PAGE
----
Kaur v Singh: The power of the Inheritance Act 1975 to protect surviving spouses who were not provided for

The recent case of Kaur v Estate of Karnail Singh & Ors [2023] EWHC 304 (Fam) demonstrates the vital role that the Inheritance (Provision for Family and Dependants) Act 1975 plays in ensuring fair provision for surviving spouses, even where they have been excluded from their late spouse’s will.

The facts of Kaur v Singh were stark. Mr and Mrs Kaur had been married for 66 years and all of their wealth, estimated at between £1.2m – £1.9m, had been built up during the marriage. Mrs Kaur, now 83, was found to have made a full and equal contribution as a wife and working in the family clothing business throughout their long marriage.

However, when Mr Kaur died in August 2021, his will left his entire estate to his two sons, excluding his wife and four daughters. As Mr Justice Peel noted, “The reason why the will was crafted in these terms, excluding C and the other four siblings (the sisters…), was because the deceased wished to leave his estate solely down the male line”.

Mrs Kaur, left with only modest state benefits, was forced to leave the matrimonial home and live with a daughter. She brought a claim under s1(1)(a) of the 1975 Act as a surviving spouse, seeking reasonable financial provision from her husband’s estate.

In what the judge described as “the clearest possible case” for an order under the Act, the court awarded Mrs Kaur 50% of the net value of the estate. Weighing up the s3 factors, Peel J highlighted the length of the marriage, Mrs Kaur’s full contributions, her age, disabilities and very limited means, and the size of the estate which had accrued during the marriage. The ‘divorce cross-check’ in s3(2) also pointed clearly to an equal sharing being reasonable provision.

Notably, the court was able to determine Mrs Kaur’s claim summarily only 12 weeks after issue, without the need for a trial, by way of an ‘abbreviated inquiry’ process under Part 8. This was possible because the defendants either consented to or did not engage with the claim. An initial £20,000 payment was also ordered under s5 to meet Mrs Kaur’s interim needs pending distribution of the estate.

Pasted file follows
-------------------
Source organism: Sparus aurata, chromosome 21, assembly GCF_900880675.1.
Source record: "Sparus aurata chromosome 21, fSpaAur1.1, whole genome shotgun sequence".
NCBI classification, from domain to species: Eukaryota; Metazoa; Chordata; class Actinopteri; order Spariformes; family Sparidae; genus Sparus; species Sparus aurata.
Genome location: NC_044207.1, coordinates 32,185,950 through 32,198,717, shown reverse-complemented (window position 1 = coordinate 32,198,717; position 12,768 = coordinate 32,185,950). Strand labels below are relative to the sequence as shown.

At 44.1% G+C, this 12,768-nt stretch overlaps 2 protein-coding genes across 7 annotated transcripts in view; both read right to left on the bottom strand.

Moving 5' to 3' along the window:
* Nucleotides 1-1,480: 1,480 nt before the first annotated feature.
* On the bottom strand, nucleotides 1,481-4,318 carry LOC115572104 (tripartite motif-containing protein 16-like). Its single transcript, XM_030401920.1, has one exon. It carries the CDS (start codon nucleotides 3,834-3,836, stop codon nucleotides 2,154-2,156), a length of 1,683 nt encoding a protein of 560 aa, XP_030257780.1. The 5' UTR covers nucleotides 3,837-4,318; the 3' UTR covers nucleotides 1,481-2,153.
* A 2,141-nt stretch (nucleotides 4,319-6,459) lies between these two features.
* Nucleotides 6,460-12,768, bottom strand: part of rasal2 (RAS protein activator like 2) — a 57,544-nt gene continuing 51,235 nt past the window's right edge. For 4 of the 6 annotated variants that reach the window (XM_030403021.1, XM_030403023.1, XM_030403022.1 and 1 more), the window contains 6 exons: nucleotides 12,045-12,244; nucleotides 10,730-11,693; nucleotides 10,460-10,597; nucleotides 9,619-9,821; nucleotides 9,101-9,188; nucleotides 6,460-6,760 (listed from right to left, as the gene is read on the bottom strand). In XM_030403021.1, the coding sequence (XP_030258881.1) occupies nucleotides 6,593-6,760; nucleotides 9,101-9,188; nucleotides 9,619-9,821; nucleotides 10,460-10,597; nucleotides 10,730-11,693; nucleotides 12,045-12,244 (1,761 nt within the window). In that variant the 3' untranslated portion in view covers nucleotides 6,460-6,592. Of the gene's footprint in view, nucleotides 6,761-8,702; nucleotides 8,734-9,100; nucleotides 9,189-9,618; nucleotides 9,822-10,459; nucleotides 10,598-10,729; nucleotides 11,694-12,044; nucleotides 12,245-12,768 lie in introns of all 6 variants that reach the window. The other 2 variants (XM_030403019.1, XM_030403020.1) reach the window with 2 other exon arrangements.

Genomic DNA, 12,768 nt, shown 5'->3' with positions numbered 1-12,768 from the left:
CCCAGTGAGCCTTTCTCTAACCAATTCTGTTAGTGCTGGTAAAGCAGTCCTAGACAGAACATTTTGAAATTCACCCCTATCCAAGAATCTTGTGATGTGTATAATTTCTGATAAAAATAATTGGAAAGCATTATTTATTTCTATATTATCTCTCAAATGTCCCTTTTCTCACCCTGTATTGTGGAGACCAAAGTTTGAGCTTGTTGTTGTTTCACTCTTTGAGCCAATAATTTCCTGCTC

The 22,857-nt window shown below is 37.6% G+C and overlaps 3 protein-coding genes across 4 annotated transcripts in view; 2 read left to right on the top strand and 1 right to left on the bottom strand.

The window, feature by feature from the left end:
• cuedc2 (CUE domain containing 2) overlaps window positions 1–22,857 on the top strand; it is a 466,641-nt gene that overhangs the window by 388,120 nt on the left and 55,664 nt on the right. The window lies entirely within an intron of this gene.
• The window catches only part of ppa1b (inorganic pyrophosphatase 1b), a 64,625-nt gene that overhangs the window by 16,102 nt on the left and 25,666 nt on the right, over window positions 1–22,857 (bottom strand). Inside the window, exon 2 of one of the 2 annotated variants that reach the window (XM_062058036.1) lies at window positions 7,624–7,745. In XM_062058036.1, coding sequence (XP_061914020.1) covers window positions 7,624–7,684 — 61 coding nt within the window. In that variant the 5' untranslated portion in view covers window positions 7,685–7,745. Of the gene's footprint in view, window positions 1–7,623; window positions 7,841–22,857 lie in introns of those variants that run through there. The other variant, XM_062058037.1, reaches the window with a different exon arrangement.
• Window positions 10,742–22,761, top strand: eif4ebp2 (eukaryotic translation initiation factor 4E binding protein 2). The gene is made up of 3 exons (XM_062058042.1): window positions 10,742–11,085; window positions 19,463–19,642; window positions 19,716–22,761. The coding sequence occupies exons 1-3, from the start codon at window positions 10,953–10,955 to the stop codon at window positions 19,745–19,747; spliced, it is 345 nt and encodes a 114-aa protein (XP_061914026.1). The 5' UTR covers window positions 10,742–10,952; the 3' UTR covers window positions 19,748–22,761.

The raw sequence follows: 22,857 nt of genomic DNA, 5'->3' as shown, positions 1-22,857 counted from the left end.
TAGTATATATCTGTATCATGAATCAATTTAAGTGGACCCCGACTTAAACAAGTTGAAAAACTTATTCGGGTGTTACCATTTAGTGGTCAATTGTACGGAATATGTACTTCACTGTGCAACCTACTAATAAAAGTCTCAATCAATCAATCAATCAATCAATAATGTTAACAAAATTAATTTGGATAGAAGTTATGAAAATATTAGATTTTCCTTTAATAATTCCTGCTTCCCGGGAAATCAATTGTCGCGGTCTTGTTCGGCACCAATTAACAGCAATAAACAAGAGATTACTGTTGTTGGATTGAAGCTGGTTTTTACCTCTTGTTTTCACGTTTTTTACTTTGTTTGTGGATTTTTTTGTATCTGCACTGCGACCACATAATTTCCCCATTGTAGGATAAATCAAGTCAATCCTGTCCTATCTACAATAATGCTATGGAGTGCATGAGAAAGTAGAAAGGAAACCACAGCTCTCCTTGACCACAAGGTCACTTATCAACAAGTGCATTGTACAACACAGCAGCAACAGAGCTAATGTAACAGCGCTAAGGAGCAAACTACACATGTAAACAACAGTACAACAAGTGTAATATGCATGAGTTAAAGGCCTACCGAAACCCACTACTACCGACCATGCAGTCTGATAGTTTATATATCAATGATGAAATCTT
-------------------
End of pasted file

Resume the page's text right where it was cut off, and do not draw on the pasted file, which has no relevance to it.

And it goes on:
From a legal perspective, the case illustrates several points about claims under the 1975 Act:

  • The Act remains a powerful tool to protect spouses who have been unfairly left out of wills, especially where the marriage was long and assets were built up during it. A spousal claim can clearly overcome even an express wish by the deceased to leave wealth along gender lines.
  • A surviving spouse’s claim is strengthened where they are elderly, in ill-health, have clear financial needs and would be left in a precarious position without provision. A long marriage with substantial contributions will also boost a claim.
  • Where the merits are very strong and the estate substantial, the court may not need precise figures for the assets and can instead award a percentage share to ensure all reasonable needs are covered.
  • In straightforward cases, especially where defendants consent or do not engage, claims can potentially be determined very quickly without the usual procedural stages. The court is willing to take a pragmatic approach to give effect to the Act’s purpose of ensuring reasonable provision.
  • Early strategic consideration of an ‘abbreviated inquiry’ and/or a summary judgment application may help bring an early resolution, saving time and costs.

For individuals dealing with an unfair will, Kaur v Singh is a reassuring reminder that the 1975 Act (the Inheritance Act) remains a very effective remedy in appropriate cases. For those making wills, it underlines the risks of excluding spouses who may have strong claims. While people are free to leave their estates as they wish, a will that does not make reasonable provision can be vulnerable to a successful challenge.

At C-PAID, we specialise in advising on and pursuing 1975 Act claims on behalf of surviving spouses and other family members. Kaur v Singh demonstrates the clear potential to secure a fair outcome in spousal claims under the Act, even in the face of an exclusionary will. If you have concerns about a will or need guidance on making a claim, our experienced team can provide expert advice and representation, and our solicitors frequently take on such cases on a No Win No Fee basis. Please do contact us for a free initial consultation.